Rappahannock is being plagued with burglaries and break-ins in all areas of the county. Friday night or early Saturday morning a small house, Millie’s Cabin, on the J.W. Fletcher property, was burglarized and an estimated $1,500 or more in dishes, furnishings and more was taken. A weekend home near Sperryville in Old Hollow owned by Stephen Pollak was vandalized recently; discovery of this was made Saturday morning when the owners arrived for the weekend. The property has been vandalized with water damage and the electric heat was turned on full blast. Lombardy Lunch Room in Amissville was broken into last Sunday night and much of its stock removed.
Jack Brown, son of Mr. and Mrs. J. Rodes Brown of Sperryville, has been selected “Man of the Year” by the Loudoun County Chamber of Commerce. Brown, a graduate of Sperryville High School, was honored at a recent annual meeting of the chamber at Leesburg. He is the V.P.I. Extension agent for Loudoun and lives in Hamilton. He was cited for his years of service to the agricultural community of Loudoun County and for his leadership in bringing about better countywide relations among young people. He also has worked for land use regulations and for economic development and conservation.
Roy Lee Knighting of Castleton, driver of bus two in Rappahannock’s public school fleet, has been charged with failure to yield right of way in a collision that occurred early Monday morning, according to state trooper R.A. Baines. There were no injuries reported from the accident, although several children were taken to the medical center to be checked as a precautionary measure, according to Jerry Lysik, supervisor of transportation. Baines said that the bus, northbound on Route 637 near Amissville, pulled out from the intersection at Route 645 and was struck on the side by a 1979 Chevrolet pick-up truck driven by John F. Hitt, Jr., of Amissville. The bus continued on and struck a utility pole, which rocked but did not snap under the impact, the trooper reported. The truck hit the 1978 International bus in an area below the passenger seats, causing extensive damage to the bus and totalling Hitt’s vehicle.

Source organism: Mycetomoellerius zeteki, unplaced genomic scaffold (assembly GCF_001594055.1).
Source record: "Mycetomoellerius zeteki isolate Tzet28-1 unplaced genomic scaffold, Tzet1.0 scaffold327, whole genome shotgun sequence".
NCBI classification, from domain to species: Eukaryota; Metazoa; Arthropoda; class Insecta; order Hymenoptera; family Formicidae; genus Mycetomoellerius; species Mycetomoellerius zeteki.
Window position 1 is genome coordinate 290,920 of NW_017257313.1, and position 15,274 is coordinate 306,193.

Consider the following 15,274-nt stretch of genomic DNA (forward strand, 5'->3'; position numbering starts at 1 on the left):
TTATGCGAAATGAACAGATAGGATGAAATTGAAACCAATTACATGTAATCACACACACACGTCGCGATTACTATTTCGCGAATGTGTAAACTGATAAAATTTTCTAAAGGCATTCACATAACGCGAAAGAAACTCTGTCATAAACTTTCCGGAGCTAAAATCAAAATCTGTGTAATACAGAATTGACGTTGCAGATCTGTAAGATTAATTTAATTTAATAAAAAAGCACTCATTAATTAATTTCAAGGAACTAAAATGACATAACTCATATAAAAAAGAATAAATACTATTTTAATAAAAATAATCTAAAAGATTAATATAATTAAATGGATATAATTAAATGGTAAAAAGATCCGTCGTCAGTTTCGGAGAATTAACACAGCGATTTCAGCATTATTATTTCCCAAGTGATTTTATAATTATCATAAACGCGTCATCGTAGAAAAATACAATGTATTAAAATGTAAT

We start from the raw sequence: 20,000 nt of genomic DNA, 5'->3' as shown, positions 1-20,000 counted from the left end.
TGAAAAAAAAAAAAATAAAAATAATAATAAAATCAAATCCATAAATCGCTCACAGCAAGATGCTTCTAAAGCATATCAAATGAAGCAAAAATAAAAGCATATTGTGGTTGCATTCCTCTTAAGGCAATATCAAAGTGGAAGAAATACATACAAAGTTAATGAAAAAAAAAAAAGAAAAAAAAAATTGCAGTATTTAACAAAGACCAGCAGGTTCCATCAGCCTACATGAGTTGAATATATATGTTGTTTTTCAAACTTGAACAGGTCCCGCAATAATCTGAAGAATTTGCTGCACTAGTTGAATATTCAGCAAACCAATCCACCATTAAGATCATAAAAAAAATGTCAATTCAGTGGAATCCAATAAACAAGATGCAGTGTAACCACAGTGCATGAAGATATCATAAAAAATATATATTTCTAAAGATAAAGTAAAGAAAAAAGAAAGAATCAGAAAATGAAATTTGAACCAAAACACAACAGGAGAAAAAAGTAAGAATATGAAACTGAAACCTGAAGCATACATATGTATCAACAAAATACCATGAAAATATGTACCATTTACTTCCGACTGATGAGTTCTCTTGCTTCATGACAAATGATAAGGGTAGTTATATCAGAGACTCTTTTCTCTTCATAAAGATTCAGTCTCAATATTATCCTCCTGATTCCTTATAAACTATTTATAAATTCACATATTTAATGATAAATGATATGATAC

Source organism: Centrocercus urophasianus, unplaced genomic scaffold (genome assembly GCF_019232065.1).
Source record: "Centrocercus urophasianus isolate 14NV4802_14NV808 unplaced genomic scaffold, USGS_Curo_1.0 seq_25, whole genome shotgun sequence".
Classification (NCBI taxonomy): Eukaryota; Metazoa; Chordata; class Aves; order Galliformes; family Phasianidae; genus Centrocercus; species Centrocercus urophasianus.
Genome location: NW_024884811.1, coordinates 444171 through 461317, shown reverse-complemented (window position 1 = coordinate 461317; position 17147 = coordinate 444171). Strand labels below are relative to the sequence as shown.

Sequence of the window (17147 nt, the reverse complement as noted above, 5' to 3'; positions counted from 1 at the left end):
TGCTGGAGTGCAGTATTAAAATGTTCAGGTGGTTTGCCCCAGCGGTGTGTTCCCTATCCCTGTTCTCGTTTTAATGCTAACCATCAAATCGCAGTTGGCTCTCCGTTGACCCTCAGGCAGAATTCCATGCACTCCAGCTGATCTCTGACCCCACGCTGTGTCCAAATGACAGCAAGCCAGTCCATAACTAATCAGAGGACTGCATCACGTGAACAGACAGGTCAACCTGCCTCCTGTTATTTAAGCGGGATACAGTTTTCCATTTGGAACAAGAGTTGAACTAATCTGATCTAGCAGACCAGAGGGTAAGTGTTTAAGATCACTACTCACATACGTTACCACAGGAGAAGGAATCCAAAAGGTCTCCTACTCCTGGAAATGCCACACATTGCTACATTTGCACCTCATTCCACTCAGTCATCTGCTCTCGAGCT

Sursum Corda may soon be added to the list of Reaganomics victims — institutions across the country that have been forced to shut their doors because of recent federal budget cuts. The nonprofit school and daycare center in Washington has lost $52,000 in annual government funds since March, 1981. Despite money raising and belt tightening efforts which have made up half that loss, Sursum Corda is still $2,000 short of meeting its goal, according to director Camille Harris, and if additional funds can’t be secured within the next two to four months, it will be forced to close. Sursum Corda first started in the basement of the old Washington post office as a primary school with 10 students and a curriculum that focused on plenty of individual attention.
Bessie Norman retired on Dec. 26, 1992 from the C&P Telephone Company of Virginia after more than 38 years of service. She started her career working for AT&T in Washington, D.C., in 1954 and was later promoted to service representative. In 1969, she transferred to the engineering department of C&P; finally, in 1973, she transferred to Culpeper with C&P, working in the personnel and engineering departments. Mrs. Norman lives with her husband Daniel in Woodville. In the future she plans to do some traveling, volunteer work and catch up on some things.
After lengthy discussion, the school board decided unanimously Tuesday night to send a letter to the board of supervisors backing a middle school if a series of conditions can be met. If these conditions cannot be met, the board wants the supervisors to agree to an addition for the elementary school. The letter was not in its final form, and superintendent David Gangel will seek approval of the letter in its final form from each school board member before sending it to the supervisors. If the supervisors agree to the middle school, the school board wants them to buy land and agree to hire an architect by July, 1993, and agree to use the Virginia Public School Authority to sell bonds, meaning a referendum will not be necessary.